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JD said:
Really good article!! I hate signing up just to read something too, soooo....I just gave them my old e-mail address and an alias for my name. THIS IS THE ONLY FORUM I WANT TO BELONG TO!! :p
Two things drove me away from the Yahoo groups last year. I used my real address for sign-up, and I started getting bombarded with email spam. Funny thing, but I belonged to 3 Yahoo groups, and I would often get triplicates of each spam email. More than a coincidence I think. The other thing is that the Burgman group had several real idiots dominating discussions at that time. Their points of view were often ridiculous and they would aggressively keep persuing them for days - it became tiresome. Maybe things have changed for the better, but I've got all I can do to keep up with the message traffic in this forum now - and folks who participate here are clearly a better bunch than the group that was in the Yahoo forum when I was there.

I recognize that some folks participate in both forums, and I'm not trying to discourage that at all - but like JD I'm happy here, and I've got no desire to go back to Yahoo.
 

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pauljo said:
JD said:
Really good article!! I hate signing up just to read something too, soooo....I just gave them my old e-mail address and an alias for my name. THIS IS THE ONLY FORUM I WANT TO BELONG TO!! :p
Two things drove me away from the Yahoo groups last year. I used my real address for sign-up, and I started getting bombarded with email spam. Funny thing, but I belonged to 3 Yahoo groups, and I would often get triplicates of each spam email. More than a coincidence I think. The other thing is that the Burgman group had several real idiots dominating discussions at that time. Their points of view were often ridiculous and they would aggressively keep persuing them for days - it became tiresome. Maybe things have changed for the better, but I've got all I can do to keep up with the message traffic in this forum now - and folks who participate here are clearly a better bunch than the group that was in the Yahoo forum when I was there.

I recognize that some folks participate in both forums, and I'm not trying to discourage that at all - but like JD I'm happy here, and I've got no desire to go back to Yahoo.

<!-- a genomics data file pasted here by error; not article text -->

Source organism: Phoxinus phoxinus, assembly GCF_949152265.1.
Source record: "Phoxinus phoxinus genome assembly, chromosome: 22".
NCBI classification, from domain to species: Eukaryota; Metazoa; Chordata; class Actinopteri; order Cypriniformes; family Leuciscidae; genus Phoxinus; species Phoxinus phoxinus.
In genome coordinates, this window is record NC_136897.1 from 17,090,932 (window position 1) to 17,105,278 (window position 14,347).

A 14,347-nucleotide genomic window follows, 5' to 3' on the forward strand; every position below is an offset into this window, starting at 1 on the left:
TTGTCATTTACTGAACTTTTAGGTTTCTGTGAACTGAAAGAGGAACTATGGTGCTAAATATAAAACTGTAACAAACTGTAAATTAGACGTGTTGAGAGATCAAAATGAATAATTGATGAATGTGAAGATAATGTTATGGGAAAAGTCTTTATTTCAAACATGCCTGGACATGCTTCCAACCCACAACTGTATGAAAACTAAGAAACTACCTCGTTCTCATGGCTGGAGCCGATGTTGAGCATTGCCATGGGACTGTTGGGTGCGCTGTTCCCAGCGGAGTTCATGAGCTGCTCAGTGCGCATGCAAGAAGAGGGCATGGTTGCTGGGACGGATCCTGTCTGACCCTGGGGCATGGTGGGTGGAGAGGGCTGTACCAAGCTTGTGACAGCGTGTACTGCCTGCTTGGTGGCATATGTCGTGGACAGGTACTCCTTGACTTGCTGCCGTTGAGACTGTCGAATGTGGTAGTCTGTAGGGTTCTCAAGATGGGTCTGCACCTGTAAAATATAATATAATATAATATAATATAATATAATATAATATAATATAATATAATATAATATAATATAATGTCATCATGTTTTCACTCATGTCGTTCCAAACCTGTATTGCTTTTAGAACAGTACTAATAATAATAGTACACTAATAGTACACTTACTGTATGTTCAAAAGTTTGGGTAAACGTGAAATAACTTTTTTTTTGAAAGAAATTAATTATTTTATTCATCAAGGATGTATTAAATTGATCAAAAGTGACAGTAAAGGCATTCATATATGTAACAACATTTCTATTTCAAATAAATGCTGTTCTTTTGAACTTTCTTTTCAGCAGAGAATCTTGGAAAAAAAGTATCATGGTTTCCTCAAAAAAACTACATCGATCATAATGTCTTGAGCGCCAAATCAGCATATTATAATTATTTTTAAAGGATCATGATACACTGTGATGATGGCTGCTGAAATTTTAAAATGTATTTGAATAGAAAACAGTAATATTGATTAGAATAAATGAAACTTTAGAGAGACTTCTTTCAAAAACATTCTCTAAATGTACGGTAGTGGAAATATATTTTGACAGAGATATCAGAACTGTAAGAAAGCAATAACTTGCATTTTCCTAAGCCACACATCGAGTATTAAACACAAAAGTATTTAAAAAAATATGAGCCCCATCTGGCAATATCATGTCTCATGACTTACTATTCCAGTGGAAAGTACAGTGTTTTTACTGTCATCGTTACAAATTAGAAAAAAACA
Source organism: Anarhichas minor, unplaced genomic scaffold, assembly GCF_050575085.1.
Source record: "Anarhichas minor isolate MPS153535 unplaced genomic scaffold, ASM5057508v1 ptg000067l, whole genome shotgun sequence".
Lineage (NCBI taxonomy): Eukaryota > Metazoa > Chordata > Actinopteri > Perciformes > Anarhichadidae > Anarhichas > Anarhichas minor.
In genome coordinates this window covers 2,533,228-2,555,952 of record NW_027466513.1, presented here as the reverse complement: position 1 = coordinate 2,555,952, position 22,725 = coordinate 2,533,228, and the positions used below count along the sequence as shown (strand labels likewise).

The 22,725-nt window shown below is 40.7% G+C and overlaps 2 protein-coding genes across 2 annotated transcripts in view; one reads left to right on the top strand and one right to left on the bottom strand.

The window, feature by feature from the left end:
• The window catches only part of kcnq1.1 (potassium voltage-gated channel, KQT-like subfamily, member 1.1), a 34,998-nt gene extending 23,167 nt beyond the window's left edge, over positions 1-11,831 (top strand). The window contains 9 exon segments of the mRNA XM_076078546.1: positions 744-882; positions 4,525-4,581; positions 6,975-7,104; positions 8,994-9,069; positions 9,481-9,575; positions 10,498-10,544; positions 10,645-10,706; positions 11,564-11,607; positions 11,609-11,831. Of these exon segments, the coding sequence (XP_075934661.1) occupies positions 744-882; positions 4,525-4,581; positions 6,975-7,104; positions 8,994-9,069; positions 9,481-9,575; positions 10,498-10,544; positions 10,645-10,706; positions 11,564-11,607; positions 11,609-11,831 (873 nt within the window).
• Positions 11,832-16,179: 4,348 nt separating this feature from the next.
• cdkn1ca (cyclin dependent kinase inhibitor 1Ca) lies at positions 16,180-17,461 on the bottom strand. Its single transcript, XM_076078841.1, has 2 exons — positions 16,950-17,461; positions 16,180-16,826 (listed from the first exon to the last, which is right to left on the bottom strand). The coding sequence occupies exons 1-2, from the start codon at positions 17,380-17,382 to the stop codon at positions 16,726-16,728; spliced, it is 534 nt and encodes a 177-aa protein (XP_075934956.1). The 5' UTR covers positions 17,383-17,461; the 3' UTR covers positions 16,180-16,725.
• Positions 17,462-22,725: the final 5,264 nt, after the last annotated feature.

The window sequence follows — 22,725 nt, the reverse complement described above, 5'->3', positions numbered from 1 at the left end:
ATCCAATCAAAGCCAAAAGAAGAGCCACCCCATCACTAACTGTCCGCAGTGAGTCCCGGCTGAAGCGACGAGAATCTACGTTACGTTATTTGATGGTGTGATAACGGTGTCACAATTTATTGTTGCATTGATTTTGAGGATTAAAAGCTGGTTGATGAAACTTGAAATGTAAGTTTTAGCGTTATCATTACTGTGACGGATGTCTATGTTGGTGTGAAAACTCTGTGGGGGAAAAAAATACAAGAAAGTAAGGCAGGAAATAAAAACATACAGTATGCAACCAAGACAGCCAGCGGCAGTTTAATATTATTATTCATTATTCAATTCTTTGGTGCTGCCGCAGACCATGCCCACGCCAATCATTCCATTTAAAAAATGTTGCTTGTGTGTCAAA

Just one more good thing to say about this forum, no crappy spam. You only get what you want, which is to be notified of replies to your posts. Keep up the good work Paul!!!
 

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pauljo said:
...Yes, there were a lot of small mistakes. Power mode lowers rpm by 1000 rpm, not 1500 as stated (another example)....
Speaking of small mistakes, on my Burgman switching to Power mode raises RPM by 1000.
 

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pauljo said:
JD said:
The other thing is that the Burgman group had several real idiots dominating discussions at that time. Their points of view were often ridiculous and they would aggressively keep persuing them for days - it became tiresome. Maybe things have changed for the better, but I've got all I can do to keep up with the message traffic in this forum now - and folks who participate here are clearly a better bunch than the group that was in the Yahoo forum when I was there.

I recognize that some folks participate in both forums, and I'm not trying to discourage that at all - but like JD I'm happy here, and I've got no desire to go back to Yahoo.
Nope, nothing's changed. I just quit that forum for the same reason.
Nitpicking idiots who would harp a thing to death.

Glad I found this forum with "adults" in it. :)
 

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JD said:
Nope, nothing's changed. I just quit that forum for the same reason.
Nitpicking idiots who would harp a thing to death.

Glad I found this forum with "adults" in it. :)



I'll second that emotion. Kudos to the members and moderators for keeping these discussions rational and respectful.

It must be contagious because I've noticed at least one of the real PITAs in the Yahoo groups now posts here and has been a positive contributor.

Regards,

Dan
 

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dancote said:
I'll second that emotion. Kudos to the members and moderators for keeping these discussions rational and respectful.
It must be contagious because I've noticed at least one of the real PITAs in the Yahoo groups now posts here and has been a positive contributor.
Regards,
Dan
Not me is it? :cry: